US Indices

Name of the index

Friday’s close

Net Change

Net Change (%)

Dow Jones Industrial (US 30)




S&P 500 (US 500)




Nasdaq (US Tech 100)




Source: Bloomberg

It was a good week for the US Indices. Fears related to the Omicron variant seemed to be abated with initial studies by BioNTech and Pfizer showing a booster shot would be effective against the virus. The S&P 500 and the Nasdaq Composite recorded their best weekly gain since February, whilst the Dow Jones recorded its best weekly gains since March. The US Large Cap growth stocks outperformed the value stocks, mainly driven by Information Technology stocks such as Apple (AAPL) and Cisco Systems Inc (CSCO).

The main highlights of last week included:

This week, the focus is on the Federal Reserve meeting on Wednesday, 15 Dec 2021, as this is the last one for the year and based on comments from the Fed Chairman Jerome Powell, the Central Bank may speed up the taper of its $120 billion monthly bond purchases to tackle the surge in inflation. The Fed is expected to provide economic projections on growth, inflation and unemployment levels.


Gbp chart on Deriv Source: Bloomberg

Investors bet that even if inflation rose higher than expected, the interest rate hike pace would remain the same in the wake of Friday’s CPI report. The dollar lost ground after consumer prices rose approximately in line with expectations in November.

As the UK tightens its coronavirus restrictions once more, the pound is headed for its first yearly loss since 2018. Prime Minister Boris Johnson is encouraging people to work from home to prevent the spread of Omicron. This measure has stoked fears about the country’s sputtering economy and forced traders to pare back their bets on an interest rate hike, which just weeks ago looked like a done deal. 

A shift in sentiment has seen the pound retreat to the $1.33 level against the dollar. The GBP/USD is trading close to its support level near $1.31 at 61.8% retracement level, followed by the next support level near $1.28 at 50% retracement level.

It is, however, the Bank of England’s monetary policy decision that will get the most attention this week. Final policy decisions of the year are also to be made by the Federal Reserve and European Central Bank this week. While parts of Europe experience far stricter lockdowns, there is little doubt the European Central Bank will remain dovish. 


Gold Chart on Deriv

Source: Bloomberg

Oil markets let out a sigh
of relief upon hearing that the Omicron strain may not hinder global demand as potently as originally feared. With recent demand remaining stagnant and global crude inventories well below their 5-year average, oil markets appear to be at a temporary sweet spot, with Brent Crude and WTI trading around the $75.00 per barrel and $72.00 per barrel mark, respectively.

Both Brent and WTI Crude benchmarks broadcast gains of around 8% last week, their largest weekly gains since late August. This occurred whilst several downside risks are still weighing on the horizon. Weak international air traffic and rising covid cases across Europe may still be looming in the eyes of investors, but soaring US inflation figures are adding to oil’s bullish sentiment, largely counteracting the above-mentioned risks.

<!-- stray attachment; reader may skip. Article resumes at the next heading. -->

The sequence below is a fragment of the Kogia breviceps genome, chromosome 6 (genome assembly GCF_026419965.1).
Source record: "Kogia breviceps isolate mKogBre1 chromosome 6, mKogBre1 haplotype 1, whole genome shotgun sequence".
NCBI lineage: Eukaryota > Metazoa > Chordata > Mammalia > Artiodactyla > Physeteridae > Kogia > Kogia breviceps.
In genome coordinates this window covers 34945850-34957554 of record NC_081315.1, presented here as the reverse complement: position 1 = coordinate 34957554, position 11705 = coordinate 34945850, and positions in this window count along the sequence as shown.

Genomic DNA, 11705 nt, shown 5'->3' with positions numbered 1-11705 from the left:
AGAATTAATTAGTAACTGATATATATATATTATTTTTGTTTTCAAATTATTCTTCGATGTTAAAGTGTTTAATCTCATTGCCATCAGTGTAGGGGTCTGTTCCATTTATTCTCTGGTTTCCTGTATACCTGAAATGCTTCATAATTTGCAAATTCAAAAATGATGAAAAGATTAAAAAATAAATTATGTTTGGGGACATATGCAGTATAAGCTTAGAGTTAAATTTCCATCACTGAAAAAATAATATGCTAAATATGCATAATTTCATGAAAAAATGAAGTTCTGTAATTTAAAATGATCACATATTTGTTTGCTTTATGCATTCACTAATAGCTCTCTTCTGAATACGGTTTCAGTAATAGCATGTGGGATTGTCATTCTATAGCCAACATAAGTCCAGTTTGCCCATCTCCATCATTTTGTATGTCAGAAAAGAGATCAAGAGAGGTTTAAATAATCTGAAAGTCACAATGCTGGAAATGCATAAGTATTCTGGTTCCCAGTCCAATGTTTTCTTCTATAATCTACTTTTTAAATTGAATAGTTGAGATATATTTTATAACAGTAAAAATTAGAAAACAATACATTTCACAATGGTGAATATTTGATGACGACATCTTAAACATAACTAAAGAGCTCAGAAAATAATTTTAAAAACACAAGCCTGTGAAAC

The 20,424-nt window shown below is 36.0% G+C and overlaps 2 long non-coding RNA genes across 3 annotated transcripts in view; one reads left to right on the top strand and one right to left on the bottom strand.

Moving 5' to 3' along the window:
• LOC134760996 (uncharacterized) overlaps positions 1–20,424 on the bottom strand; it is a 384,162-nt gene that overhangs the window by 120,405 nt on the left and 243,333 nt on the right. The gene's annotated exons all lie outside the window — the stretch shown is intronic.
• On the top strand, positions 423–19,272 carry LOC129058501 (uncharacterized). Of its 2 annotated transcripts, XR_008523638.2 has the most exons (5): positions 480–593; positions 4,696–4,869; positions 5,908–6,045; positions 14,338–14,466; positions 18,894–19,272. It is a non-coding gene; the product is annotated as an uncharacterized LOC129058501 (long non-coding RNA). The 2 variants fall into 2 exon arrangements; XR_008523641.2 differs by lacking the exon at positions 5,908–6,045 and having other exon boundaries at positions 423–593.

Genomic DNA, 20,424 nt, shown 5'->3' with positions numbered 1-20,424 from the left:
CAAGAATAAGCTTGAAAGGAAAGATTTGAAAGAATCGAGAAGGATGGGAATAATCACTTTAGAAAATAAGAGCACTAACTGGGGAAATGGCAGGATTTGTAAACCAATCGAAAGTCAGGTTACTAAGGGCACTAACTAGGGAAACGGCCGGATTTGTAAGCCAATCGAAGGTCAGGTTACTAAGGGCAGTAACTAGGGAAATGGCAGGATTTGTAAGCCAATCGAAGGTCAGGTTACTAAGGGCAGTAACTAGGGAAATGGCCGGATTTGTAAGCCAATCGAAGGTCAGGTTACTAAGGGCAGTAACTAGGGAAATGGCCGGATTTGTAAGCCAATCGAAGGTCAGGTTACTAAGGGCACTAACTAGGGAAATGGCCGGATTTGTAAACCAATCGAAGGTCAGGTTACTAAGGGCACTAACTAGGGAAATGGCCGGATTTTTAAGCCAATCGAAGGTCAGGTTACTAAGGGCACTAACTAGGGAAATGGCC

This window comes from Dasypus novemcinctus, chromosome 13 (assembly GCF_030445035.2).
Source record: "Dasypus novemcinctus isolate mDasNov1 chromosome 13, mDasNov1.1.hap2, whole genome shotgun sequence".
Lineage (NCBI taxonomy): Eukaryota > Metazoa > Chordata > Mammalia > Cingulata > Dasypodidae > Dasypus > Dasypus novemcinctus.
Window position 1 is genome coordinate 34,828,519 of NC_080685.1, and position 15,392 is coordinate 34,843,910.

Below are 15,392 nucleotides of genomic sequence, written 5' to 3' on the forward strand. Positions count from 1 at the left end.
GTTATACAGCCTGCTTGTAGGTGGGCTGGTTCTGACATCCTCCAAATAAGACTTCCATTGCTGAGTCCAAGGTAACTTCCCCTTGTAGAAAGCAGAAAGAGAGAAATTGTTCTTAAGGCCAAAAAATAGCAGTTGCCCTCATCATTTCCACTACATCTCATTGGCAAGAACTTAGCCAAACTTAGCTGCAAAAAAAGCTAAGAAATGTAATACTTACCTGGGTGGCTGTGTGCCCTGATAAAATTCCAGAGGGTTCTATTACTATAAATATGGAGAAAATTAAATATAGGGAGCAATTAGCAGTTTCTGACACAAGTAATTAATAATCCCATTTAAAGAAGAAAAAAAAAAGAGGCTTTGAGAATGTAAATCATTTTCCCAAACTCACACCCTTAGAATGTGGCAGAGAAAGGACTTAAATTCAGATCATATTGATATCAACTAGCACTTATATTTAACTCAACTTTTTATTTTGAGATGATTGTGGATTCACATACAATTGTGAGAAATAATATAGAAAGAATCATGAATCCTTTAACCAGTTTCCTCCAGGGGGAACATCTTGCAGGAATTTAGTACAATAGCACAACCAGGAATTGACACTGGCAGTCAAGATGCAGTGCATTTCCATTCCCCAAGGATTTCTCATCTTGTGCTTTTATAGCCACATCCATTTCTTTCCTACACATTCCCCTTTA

Investors will keep an eye on whether WTI crude can break through its first major resistance level around $74.00 at the 78.6% retracement level. Looking downwards, its first major support level lies around the $65.00 level at 61% retracement, followed by its second support of approximately $59.00 per barrel at the 50% retracement level.

In the metal markets, gold prices gained momentum on Friday, 10 Dec 2021 although not enough to stop its fourth straight weekly fall. Investors kept to the sidelines ahead of November’s 40-year high Inflation figures that could influence the Fed’s next changes to monetary policy.

Gold gained 0.1% to hit $1,776.23 per ounce, whilst bullion prices dropped 0.4% as rising inflation and a strengthening labour market left investors inclined towards caution. Should the Federal Reserve decide to further accelerate the pace of its asset purchases in line with the interest rate hikes, it could impact the future price of gold.


Btc Chart on DerivSource: Bloomberg

The crypto market continued to slump after last week’s minor crash, as investor sentiment hit its lowest levels since July 2021. Bitcoin (BTC), Ethereum (ETH), Solana, (SOL), Binance Coin (BNB) and Cardano (ADA) were all down between 1-5% on Friday, 10 Nov 2021 from the previous 24 hours. These combined losses wiped around $100 billion from the overall cryptocurrency market, pushing its total capitalisation back below $2.3 trillion.

Bitcoin’s disastrous declines over the first weekend of December extended to trading on Monday, 6 Dec 2021. After losing almost a fifth of its value at one point, Bitcoin absorbed a 5% fall to begin the trading week.

A volatile period for the world’s largest cryptocurrency saw its value swing from gains to losses and back to gains on Friday after the release of key US inflation data showed consumer prices to be rising at their hottest rate in almost 40 years.

Bitcoin ended lower on Friday, down 0.82% to end the day around $47,200. Over the week, it was left stranded for its fourth consecutive weekly decline. In comparison to previous $100,000 year-end forecasts, or even a return of last month’s record high of $69,000, the popular digital asset is struggling to play out the festive season as investors initially imagined. 

However, over the weekend session with Saturday’s rally, Bitcoin was able to rebound, shooting through its first key resistance around $48,740, and placing its new resistance at the $53,460 mark at the 61.8% retracement level.


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